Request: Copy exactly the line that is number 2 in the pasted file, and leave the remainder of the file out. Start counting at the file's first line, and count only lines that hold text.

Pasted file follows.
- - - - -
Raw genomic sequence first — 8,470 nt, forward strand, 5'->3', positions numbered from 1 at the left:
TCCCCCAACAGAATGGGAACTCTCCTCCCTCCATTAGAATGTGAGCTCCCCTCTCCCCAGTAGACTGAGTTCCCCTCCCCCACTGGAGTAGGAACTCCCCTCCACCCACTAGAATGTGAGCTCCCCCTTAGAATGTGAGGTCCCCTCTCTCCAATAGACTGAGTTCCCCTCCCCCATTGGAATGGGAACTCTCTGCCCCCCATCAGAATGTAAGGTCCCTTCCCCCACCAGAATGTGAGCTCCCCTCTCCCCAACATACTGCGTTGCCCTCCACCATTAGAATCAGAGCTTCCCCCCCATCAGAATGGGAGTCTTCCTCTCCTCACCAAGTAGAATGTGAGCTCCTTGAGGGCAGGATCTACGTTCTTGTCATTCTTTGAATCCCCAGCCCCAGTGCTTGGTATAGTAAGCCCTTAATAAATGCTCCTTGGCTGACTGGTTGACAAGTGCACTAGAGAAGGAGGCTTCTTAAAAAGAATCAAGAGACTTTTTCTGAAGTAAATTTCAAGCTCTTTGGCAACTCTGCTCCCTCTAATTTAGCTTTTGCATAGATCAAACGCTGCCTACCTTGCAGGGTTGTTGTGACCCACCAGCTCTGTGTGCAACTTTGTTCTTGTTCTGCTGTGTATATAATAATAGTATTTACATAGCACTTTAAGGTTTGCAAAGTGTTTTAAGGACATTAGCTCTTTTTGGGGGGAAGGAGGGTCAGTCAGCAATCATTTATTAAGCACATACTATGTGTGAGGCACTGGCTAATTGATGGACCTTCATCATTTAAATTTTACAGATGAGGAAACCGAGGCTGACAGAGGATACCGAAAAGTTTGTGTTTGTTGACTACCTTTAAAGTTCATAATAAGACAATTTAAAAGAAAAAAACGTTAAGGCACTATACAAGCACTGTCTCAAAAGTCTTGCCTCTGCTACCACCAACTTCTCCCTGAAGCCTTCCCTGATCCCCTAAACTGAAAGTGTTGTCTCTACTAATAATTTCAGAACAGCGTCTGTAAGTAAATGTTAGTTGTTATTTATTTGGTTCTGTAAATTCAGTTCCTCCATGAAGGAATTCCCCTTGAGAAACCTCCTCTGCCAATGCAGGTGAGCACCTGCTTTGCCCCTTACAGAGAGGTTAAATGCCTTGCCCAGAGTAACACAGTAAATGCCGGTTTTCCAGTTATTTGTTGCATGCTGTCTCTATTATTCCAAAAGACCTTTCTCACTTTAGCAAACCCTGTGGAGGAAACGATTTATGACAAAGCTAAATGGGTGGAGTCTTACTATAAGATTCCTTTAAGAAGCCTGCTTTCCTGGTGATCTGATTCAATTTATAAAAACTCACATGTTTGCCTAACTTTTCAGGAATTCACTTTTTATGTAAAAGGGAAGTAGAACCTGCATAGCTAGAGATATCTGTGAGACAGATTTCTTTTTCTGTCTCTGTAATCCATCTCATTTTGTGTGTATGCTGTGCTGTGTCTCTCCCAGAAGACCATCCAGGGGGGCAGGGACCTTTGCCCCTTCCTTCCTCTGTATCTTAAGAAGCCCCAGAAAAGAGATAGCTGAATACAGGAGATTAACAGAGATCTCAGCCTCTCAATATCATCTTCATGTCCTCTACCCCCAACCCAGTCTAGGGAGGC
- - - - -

TCCCCCAACAGAATGGGAACTCTCCTCCCTCCATTAGAATGTGAGCTCCCCTCTCCCCAGTAGACTGAGTTCCCCTCCCCCACTGGAGTAGGAACTCCCCTCCACCCACTAGAATGTGAGCTCCCCCTTAGAATGTGAGGTCCCCTCTCTCCAATAGACTGAGTTCCCCTCCCCCATTGGAATGGGAACTCTCTGCCCCCCATCAGAATGTAAGGTCCCTTCCCCCACCAGAATGTGAGCTCCCCTCTCCCCAACATACTGCGTTGCCCTCCACCATTAGAATCAGAGCTTCCCCCCCATCAGAATGGGAGTCTTCCTCTCCTCACCAAGTAGAATGTGAGCTCCTTGAGGGCAGGATCTACGTTCTTGTCATTCTTTGAATCCCCAGCCCCAGTGCTTGGTATAGTAAGCCCTTAATAAATGCTCCTTGGCTGACTGGTTGACAAGTGCACTAGAGAAGGAGGCTTCTTAAAAAGAATCAAGAGACTTTTTCTGAAGTAAATTTCAAGCTCTTTGGCAACTCTGCTCCCTCTAATTTAGCTTTTGCATAGATCAAACGCTGCCTACCTTGCAGGGTTGTTGTGACCCACCAGCTCTGTGTGCAACTTTGTTCTTGTTCTGCTGTGTATATAATAATAGTATTTACATAGCACTTTAAGGTTTGCAAAGTGTTTTAAGGACATTAGCTCTTTTTGGGGGGAAGGAGGGTCAGTCAGCAATCATTTATTAAGCACATACTATGTGTGAGGCACTGGCTAATTGATGGACCTTCATCATTTAAATTTTACAGATGAGGAAACCGAGGCTGACAGAGGATACCGAAAAGTTTGTGTTTGTTGACTACCTTTAAAGTTCATAATAAGACAATTTAAAAGAAAAAAACGTTAAGGCACTATACAAGCACTGTCTCAAAAGTCTTGCCTCTGCTACCACCAACTTCTCCCTGAAGCCTTCCCTGATCCCCTAAACTGAAAGTGTTGTCTCTACTAATAATTTCAGAACAGCGTCTGTAAGTAAATGTTAGTTGTTATTTATTTGGTTCTGTAAATTCAGTTCCTCCATGAAGGAATTCCCCTTGAGAAACCTCCTCTGCCAATGCAGGTGAGCACCTGCTTTGCCCCTTACAGAGAGGTTAAATGCCTTGCCCAGAGTAACACAGTAAATGCCGGTTTTCCAGTTATTTGTTGCATGCTGTCTCTATTATTCCAAAAGACCTTTCTCACTTTAGCAAACCCTGTGGAGGAAACGATTTATGACAAAGCTAAATGGGTGGAGTCTTACTATAAGATTCCTTTAAGAAGCCTGCTTTCCTGGTGATCTGATTCAATTTATAAAAACTCACATGTTTGCCTAACTTTTCAGGAATTCACTTTTTATGTAAAAGGGAAGTAGAACCTGCATAGCTAGAGATATCTGTGAGACAGATTTCTTTTTCTGTCTCTGTAATCCATCTCATTTTGTGTGTATGCTGTGCTGTGTCTCTCCCAGAAGACCATCCAGGGGGGCAGGGACCTTTGCCCCTTCCTTCCTCTGTATCTTAAGAAGCCCCAGAAAAGAGATAGCTGAATACAGGAGATTAACAGAGATCTCAGCCTCTCAATATCATCTTCATGTCCTCTACCCCCAACCCAGTCTAGGGAGGC